There’s a meditative, soothing quality to it. Playing brushes can assist you in developing better timing and flow (because of circular/elliptical stroke patterns) — which will also show when playing with sticks.
All time great brush players include Papa Jo Jones, Clayton Cameron, and Jeff Hamilton.
Clayton Cameron devotes a segment to the same relationship. The arguments are compelling and valid. However, Mr. Paton cites a deeper source: shoe shine boys who employed their individual rhythms in brushing down their customers with whisk brooms after they shined the shoes. He backs this up with copious citations within the article. He also traces the development and evolution of suitcase drumming in which brushes were used, as well as the importance of barbershops as musical centers of gravity and where some of the whisk broom rhythms were born and evolved. In the latter it appears that Louisiana was particularly important. The irony is the pioneering New Orleans drummers, such as Louis Cottrell, Sr and Baby Dodds eschewed brushes.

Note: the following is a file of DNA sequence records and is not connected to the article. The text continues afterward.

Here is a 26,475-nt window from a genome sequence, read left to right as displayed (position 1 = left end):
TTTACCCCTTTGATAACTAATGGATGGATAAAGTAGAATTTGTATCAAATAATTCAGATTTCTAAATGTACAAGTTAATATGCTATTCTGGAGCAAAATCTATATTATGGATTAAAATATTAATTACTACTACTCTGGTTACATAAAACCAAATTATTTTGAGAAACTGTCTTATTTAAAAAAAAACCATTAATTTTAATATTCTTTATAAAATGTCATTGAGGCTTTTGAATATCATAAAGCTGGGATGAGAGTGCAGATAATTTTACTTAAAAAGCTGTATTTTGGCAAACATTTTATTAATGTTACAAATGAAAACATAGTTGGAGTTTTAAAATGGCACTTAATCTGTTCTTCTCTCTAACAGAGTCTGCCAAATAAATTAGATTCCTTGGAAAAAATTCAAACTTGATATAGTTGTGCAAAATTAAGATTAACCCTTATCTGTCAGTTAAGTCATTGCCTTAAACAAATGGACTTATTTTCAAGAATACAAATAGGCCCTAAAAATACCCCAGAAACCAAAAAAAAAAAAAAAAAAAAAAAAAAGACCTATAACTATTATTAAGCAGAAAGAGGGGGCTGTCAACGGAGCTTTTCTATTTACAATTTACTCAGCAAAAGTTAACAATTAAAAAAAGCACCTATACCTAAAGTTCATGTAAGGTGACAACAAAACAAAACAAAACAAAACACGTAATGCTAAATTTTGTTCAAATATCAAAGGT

If you’ve never tried playing brushes, I encourage you to get a pair and start fooling around with them. You’ve been missing out 😉